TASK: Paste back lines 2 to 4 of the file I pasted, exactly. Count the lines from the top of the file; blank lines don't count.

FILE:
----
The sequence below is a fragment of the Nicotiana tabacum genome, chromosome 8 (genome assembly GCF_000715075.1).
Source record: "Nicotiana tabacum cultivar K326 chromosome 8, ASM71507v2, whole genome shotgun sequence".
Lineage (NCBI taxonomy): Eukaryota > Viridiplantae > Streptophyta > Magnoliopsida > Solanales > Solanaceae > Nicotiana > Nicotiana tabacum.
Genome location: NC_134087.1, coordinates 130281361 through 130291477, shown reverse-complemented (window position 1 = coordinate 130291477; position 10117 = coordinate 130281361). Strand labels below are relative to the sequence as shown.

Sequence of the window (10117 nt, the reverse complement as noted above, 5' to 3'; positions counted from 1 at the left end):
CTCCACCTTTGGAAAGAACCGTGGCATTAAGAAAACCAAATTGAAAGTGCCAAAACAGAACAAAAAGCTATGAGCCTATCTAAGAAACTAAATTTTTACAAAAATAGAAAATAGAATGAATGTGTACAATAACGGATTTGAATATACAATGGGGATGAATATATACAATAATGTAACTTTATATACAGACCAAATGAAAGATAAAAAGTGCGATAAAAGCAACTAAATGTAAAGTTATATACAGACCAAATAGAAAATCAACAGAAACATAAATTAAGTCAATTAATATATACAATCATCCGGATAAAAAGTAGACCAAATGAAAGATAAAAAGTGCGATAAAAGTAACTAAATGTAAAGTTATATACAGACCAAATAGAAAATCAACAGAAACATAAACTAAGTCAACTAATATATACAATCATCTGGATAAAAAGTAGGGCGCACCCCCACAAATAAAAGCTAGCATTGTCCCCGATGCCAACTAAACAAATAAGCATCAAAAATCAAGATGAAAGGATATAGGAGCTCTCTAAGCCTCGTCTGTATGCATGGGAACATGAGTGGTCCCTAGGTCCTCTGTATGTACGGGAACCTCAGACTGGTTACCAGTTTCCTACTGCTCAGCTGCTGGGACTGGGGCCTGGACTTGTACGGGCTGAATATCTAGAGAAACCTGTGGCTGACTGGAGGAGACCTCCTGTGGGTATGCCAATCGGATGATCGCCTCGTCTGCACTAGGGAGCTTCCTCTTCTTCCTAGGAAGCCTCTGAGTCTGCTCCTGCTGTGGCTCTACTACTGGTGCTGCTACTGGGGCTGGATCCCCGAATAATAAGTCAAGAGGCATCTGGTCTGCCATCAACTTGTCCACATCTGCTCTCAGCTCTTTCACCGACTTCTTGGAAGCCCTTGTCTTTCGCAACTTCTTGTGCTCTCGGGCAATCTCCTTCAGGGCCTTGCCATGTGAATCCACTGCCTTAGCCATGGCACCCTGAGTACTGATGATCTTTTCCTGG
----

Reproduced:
Source record: "Nicotiana tabacum cultivar K326 chromosome 8, ASM71507v2, whole genome shotgun sequence".
Lineage (NCBI taxonomy): Eukaryota > Viridiplantae > Streptophyta > Magnoliopsida > Solanales > Solanaceae > Nicotiana > Nicotiana tabacum.
Genome location: NC_134087.1, coordinates 130281361 through 130291477, shown reverse-complemented (window position 1 = coordinate 130291477; position 10117 = coordinate 130281361). Strand labels below are relative to the sequence as shown.